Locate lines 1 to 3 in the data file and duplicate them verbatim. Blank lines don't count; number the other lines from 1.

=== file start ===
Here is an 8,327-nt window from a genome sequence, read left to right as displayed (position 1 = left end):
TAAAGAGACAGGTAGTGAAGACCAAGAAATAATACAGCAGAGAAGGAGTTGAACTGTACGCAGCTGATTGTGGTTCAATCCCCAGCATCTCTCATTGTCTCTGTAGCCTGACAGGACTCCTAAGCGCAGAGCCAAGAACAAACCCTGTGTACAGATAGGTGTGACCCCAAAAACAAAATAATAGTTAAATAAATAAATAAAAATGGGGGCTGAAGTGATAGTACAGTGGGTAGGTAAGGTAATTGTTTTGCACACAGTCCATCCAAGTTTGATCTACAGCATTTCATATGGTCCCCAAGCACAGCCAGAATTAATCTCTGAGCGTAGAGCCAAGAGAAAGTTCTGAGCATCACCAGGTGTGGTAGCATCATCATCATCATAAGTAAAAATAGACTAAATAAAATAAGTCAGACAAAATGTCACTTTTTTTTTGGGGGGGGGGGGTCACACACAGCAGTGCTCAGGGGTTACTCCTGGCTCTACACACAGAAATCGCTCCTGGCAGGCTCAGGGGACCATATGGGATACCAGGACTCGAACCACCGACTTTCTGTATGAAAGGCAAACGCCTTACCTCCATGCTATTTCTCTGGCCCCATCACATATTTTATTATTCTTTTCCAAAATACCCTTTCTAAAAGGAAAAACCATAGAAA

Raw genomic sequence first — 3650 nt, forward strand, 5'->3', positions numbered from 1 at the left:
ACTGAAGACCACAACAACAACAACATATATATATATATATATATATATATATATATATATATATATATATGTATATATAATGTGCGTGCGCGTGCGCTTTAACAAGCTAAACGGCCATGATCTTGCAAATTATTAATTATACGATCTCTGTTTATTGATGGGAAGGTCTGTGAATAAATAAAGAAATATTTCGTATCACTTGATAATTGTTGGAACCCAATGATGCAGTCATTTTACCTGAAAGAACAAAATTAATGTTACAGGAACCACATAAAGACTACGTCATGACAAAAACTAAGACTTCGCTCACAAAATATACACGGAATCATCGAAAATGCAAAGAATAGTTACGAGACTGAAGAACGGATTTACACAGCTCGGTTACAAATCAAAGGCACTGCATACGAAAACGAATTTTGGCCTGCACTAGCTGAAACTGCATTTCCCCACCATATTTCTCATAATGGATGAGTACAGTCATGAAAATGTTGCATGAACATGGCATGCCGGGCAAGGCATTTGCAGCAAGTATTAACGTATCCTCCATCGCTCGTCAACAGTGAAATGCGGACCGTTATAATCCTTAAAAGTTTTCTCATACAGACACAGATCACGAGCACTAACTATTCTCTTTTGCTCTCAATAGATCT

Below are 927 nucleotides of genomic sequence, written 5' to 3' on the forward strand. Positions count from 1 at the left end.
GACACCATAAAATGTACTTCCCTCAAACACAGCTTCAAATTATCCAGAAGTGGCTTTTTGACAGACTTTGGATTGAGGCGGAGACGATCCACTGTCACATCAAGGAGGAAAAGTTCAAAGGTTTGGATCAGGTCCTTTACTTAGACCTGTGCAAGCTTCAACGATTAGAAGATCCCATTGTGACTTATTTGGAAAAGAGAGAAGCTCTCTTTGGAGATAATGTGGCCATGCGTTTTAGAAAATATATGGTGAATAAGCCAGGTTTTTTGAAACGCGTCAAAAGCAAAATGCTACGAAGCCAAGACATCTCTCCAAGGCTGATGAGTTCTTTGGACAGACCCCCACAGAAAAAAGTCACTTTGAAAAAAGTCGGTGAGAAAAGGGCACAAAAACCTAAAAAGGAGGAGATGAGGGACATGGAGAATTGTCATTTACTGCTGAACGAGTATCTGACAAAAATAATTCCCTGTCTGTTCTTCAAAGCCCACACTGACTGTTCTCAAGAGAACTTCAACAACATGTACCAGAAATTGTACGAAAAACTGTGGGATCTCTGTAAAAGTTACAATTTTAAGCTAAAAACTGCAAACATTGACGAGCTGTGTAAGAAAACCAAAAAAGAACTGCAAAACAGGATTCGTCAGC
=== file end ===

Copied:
Here is an 8,327-nt window from a genome sequence, read left to right as displayed (position 1 = left end):
TAAAGAGACAGGTAGTGAAGACCAAGAAATAATACAGCAGAGAAGGAGTTGAACTGTACGCAGCTGATTGTGGTTCAATCCCCAGCATCTCTCATTGTCTCTGTAGCCTGACAGGACTCCTAAGCGCAGAGCCAAGAACAAACCCTGTGTACAGATAGGTGTGACCCCAAAAACAAAATAATAGTTAAATAAATAAATAAAAATGGGGGCTGAAGTGATAGTACAGTGGGTAGGTAAGGTAATTGTTTTGCACACAGTCCATCCAAGTTTGATCTACAGCATTTCATATGGTCCCCAAGCACAGCCAGAATTAATCTCTGAGCGTAGAGCCAAGAGAAAGTTCTGAGCATCACCAGGTGTGGTAGCATCATCATCATCATAAGTAAAAATAGACTAAATAAAATAAGTCAGACAAAATGTCACTTTTTTTTTGGGGGGGGGGGGTCACACACAGCAGTGCTCAGGGGTTACTCCTGGCTCTACACACAGAAATCGCTCCTGGCAGGCTCAGGGGACCATATGGGATACCAGGACTCGAACCACCGACTTTCTGTATGAAAGGCAAACGCCTTACCTCCATGCTATTTCTCTGGCCCCATCACATATTTTATTATTCTTTTCCAAAATACCCTTTCTAAAAGGAAAAACCATAGAAA

Raw genomic sequence first — 3650 nt, forward strand, 5'->3', positions numbered from 1 at the left: